Beginning Next Week: InsideCounsel will become part of Corporate Counsel. Bringing these two industry-leading websites together will now give you comprehensive coverage of the full spectrum of issues affecting today's General Counsel at companies of all sizes. You will continue to receive expert analysis on key issues including corporate litigation, labor developments, tech initiatives and intellectual property, as well as Women, Influence & Power in Law (WIPL) professional development content. Plus we'll be serving all ALM legal publications from one interconnected platform, powered by, giving you easy access to additional relevant content from other InsideCounsel sister publications.

To prevent a disruption in service, you will be automatically redirected to the new site next week. Thank you for being a valued InsideCounsel reader!


Former GC Wins Gender Discrimination Decision

Menard Inc. must reinstate its former vice president and executive general counsel, who was fired after a pay dispute, the Wisconsin Third District Court of Appeals ruled April 14.

In the original complaint, attorney Dawn Sands alleged the hardware store chain practiced gender-based pay discrimination. An arbitration panel agreed that the company violated the Equal Pay Act by paying a similarly ranked male employee more than Sands. The panel also decided the company retaliated against Sands for her claim, in violation the Equal Pay Act, Title VII and the Wisconsin Fair Employment Act.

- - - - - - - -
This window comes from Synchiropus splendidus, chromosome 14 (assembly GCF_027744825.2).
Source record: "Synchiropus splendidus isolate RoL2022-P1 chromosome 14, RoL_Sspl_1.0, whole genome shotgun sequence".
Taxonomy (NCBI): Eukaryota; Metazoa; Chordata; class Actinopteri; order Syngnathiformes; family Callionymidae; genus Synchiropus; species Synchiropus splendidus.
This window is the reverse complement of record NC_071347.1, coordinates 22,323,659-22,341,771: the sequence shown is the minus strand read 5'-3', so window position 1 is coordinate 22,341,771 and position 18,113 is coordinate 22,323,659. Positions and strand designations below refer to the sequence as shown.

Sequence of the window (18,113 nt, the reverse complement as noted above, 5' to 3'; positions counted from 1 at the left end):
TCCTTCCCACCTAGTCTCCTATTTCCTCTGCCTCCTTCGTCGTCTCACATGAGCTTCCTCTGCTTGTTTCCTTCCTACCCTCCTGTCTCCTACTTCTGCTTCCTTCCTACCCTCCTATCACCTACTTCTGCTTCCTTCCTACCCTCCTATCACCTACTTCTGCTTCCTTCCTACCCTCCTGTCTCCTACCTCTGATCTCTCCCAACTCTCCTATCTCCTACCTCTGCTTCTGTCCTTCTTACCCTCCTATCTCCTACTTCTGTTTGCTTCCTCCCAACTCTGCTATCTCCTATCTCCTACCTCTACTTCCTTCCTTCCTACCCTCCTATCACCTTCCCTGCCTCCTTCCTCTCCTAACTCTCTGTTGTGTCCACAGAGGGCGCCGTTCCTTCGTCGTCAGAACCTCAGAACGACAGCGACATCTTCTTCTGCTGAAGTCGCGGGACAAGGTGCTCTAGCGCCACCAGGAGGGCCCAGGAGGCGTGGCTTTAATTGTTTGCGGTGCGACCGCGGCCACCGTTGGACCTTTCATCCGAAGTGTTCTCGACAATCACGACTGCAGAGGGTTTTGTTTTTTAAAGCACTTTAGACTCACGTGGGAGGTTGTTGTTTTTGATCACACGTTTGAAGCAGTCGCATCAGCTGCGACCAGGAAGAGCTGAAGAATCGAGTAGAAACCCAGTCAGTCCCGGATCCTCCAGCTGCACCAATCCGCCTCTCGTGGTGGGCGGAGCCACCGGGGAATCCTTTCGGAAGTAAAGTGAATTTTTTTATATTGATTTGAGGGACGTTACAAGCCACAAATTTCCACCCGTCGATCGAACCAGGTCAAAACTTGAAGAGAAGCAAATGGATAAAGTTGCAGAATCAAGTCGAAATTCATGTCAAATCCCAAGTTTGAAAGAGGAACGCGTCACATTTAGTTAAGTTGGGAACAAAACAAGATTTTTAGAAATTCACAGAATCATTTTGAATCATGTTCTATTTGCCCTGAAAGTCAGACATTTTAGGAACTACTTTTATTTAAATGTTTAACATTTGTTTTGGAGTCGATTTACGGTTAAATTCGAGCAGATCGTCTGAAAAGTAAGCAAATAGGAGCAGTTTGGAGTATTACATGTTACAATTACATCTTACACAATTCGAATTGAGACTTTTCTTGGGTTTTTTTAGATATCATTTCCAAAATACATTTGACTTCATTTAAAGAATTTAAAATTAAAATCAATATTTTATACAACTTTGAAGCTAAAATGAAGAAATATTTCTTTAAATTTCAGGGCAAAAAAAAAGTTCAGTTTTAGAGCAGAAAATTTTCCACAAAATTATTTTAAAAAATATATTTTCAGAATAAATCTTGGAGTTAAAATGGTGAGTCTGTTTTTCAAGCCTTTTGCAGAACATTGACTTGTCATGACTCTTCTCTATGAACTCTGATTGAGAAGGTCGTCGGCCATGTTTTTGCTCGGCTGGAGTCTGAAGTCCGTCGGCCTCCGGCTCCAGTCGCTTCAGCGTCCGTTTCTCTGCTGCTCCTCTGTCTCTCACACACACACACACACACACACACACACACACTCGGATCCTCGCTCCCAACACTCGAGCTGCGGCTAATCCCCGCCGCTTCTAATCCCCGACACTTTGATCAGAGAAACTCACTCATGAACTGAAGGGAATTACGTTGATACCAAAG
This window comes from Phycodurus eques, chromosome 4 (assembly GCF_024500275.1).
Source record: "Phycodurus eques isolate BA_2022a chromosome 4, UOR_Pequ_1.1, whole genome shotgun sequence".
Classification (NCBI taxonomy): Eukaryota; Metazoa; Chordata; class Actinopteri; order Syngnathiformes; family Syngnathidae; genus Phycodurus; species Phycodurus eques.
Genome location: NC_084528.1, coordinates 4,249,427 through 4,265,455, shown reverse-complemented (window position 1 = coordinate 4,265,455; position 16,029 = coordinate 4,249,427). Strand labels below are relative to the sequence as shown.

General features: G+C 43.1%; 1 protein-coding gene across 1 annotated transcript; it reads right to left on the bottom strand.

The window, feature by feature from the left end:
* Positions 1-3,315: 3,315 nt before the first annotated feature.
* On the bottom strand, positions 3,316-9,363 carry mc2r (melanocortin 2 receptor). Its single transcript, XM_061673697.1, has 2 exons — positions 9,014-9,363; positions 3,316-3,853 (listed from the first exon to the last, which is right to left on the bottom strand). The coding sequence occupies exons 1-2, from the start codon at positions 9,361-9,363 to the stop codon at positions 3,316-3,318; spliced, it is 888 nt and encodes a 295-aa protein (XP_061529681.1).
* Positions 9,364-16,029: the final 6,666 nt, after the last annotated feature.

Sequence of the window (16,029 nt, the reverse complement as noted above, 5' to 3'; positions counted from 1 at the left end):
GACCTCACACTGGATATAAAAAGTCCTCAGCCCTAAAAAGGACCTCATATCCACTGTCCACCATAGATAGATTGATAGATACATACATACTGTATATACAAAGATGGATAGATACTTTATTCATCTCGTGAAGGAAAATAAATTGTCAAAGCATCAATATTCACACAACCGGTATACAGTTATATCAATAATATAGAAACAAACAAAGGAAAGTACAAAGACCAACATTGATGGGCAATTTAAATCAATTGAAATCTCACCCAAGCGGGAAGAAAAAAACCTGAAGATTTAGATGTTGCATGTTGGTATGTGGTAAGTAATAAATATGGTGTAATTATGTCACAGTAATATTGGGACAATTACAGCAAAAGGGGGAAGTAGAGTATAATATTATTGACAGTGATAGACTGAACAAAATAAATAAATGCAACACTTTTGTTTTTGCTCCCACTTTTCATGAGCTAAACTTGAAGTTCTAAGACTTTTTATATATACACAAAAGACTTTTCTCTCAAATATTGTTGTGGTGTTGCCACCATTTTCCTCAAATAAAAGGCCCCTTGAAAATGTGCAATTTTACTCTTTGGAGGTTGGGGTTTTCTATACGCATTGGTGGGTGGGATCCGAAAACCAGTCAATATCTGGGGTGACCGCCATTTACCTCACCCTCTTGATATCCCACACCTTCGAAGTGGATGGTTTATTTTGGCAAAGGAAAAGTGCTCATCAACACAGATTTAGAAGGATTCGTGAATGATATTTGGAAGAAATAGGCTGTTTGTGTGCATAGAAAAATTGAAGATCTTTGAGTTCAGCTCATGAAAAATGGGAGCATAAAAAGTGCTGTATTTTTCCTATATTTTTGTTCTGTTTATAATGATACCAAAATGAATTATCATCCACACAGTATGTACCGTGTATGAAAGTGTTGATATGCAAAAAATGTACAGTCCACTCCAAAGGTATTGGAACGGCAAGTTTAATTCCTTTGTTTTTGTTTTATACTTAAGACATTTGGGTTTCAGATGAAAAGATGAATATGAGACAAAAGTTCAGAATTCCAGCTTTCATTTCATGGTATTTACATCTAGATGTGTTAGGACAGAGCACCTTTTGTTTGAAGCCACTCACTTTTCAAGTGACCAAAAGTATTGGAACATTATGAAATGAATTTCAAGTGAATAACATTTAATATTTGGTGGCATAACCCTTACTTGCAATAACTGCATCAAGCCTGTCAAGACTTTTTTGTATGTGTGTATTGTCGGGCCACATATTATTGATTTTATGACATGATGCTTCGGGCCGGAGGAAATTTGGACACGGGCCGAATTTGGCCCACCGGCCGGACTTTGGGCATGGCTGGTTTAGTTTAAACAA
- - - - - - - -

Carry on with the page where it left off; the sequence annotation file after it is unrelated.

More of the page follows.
As part of the arbitration agreement, Menard was ordered to reinstate Sands and pay her damages. However, the company refused to reinstate the lawyer, so she sued. A lower court upheld the arbitration decision.

Menard argued the arbitrators disregarded the law by ordering Sands to be reinstated and by allowing her to choose her own attorney.

Writing for the three-judge appellate panel that upheld the arbitration and lower court decision, Judge Edward Brunner wrote, "We cannot conclude the arbitrators manifestly disregarded law that was nonexistent at the time of the arbitrators' decision. Additionally, we note that Menard fails to explain how Wisconsin law regarding clients' rights to choose their attorneys, or the rules of professional conduct, could negate the remedies of wrongfully terminated employees under federal law."

Find the ruling here.

Assistant Editor

Christopher Danzig

Bio and more articles

Join the Conversation

Advertisement. Closing in 15 seconds.